Project description:Bacteroides thetaiotaomicron, a predominant member of the human gut microbiota, is characterized by its ability to utilize a wide variety of polysaccharides using the extensive saccharolytic machinery that is controlled by an expanded repertoire of transcription factors (TFs). The availability of genomic sequences for multiple Bacteroides species opens an opportunity for their comparative analysis to enable characterization of their metabolic and regulatory networks.A comparative genomics approach was applied for the reconstruction and functional annotation of the carbohydrate utilization regulatory networks in 11 Bacteroides genomes. Bioinformatics analysis of promoter regions revealed putative DNA-binding motifs and regulons for 31 orthologous TFs in the Bacteroides. Among the analyzed TFs there are 4 SusR-like regulators, 16 AraC-like hybrid two-component systems (HTCSs), and 11 regulators from other families. Novel DNA motifs of HTCSs and SusR-like regulators in the Bacteroides have the common structure of direct repeats with a long spacer between two conserved sites.The inferred regulatory network in B. thetaiotaomicron contains 308 genes encoding polysaccharide and sugar catabolic enzymes, carbohydrate-binding and transport systems, and TFs. The analyzed TFs control pathways for utilization of host and dietary glycans to monosaccharides and their further interconversions to intermediates of the central metabolism. The reconstructed regulatory network allowed us to suggest and refine specific functional assignments for sugar catabolic enzymes and transporters, providing a substantial improvement to the existing metabolic models for B. thetaiotaomicron. The obtained collection of reconstructed TF regulons is available in the RegPrecise database (http://regprecise.lbl.gov).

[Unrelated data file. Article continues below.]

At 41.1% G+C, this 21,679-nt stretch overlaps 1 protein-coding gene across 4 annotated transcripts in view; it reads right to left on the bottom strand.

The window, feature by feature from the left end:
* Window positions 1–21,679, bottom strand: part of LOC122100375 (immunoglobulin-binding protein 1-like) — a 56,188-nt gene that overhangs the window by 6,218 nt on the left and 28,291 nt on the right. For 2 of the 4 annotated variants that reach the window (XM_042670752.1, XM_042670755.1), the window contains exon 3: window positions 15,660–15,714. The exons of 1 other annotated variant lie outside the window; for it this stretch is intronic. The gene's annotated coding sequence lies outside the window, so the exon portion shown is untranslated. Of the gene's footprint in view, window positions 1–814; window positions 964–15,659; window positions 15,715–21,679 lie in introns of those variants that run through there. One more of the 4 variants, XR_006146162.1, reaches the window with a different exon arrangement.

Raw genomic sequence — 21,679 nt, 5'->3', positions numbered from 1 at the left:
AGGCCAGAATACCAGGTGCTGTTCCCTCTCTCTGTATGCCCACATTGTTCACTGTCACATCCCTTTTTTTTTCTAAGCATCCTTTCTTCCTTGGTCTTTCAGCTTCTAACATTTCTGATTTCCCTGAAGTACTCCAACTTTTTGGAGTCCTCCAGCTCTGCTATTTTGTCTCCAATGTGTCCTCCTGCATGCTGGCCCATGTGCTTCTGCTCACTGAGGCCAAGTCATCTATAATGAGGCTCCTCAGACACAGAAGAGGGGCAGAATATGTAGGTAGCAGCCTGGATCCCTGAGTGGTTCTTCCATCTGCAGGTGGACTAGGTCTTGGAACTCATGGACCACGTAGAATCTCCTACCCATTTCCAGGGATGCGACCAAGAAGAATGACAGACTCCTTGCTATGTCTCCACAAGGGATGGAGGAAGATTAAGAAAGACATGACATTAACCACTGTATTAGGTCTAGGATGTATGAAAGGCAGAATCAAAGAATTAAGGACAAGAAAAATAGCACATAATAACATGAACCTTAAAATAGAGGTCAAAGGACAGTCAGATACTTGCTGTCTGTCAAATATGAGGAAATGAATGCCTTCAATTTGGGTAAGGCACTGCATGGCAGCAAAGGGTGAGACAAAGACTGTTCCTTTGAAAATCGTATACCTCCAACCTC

Project description:Organisms regulate gene expression in response to the environment to coordinate metabolic reactions. Clostridium thermocellum expresses enzymes for both lignocellulose solubilization and its fermentation to produce ethanol. One LacI regulator termed GlyR3 in C. thermocellum ATCC 27405 was previously identified as a repressor of neighboring genes with repression relieved by laminaribiose (a ?-1,3 disaccharide). To better understand the three C. thermocellum LacI regulons, deletion mutants were constructed using the genetically tractable DSM1313 strain. DSM1313 lacI genes Clo1313_2023, Clo1313_0089, and Clo1313_0396 encode homologs of GlyR1, GlyR2, and GlyR3 from strain ATCC 27405, respectively. Growth on cellobiose or pretreated switchgrass was unaffected by any of the gene deletions under controlled-pH fermentations. Global gene expression patterns from time course analyses identified glycoside hydrolase genes encoding hemicellulases, including cellulosomal enzymes, that were highly upregulated (5- to 100-fold) in the absence of each LacI regulator, suggesting that these were repressed under wild-type conditions and that relatively few genes were controlled by each regulator under the conditions tested. Clo1313_2022, encoding lichenase enzyme LicB, was derepressed in a ?glyR1 strain. Higher expression of Clo1313_1398, which encodes the Man5A mannanase, was observed in a ?glyR2 strain, and ?-mannobiose was identified as a probable inducer for GlyR2-regulated genes. For the ?glyR3 strain, upregulation of the two genes adjacent to glyR3 in the celC-glyR3-licA operon was consistent with earlier studies. Electrophoretic mobility shift assays have confirmed LacI transcription factor binding to specific regions of gene promoters.IMPORTANCE Understanding C. thermocellum gene regulation is of importance for improved fundamental knowledge of this industrially relevant bacterium. Most LacI transcription factors regulate local genomic regions; however, a small number of those genes encode global regulatory proteins with extensive regulons. This study indicates that there are small specific C. thermocellum LacI regulons. The identification of LacI repressor activity for hemicellulase gene expression is a key result of this work and will add to the small body of existing literature on the area of gene regulation in C. thermocellum.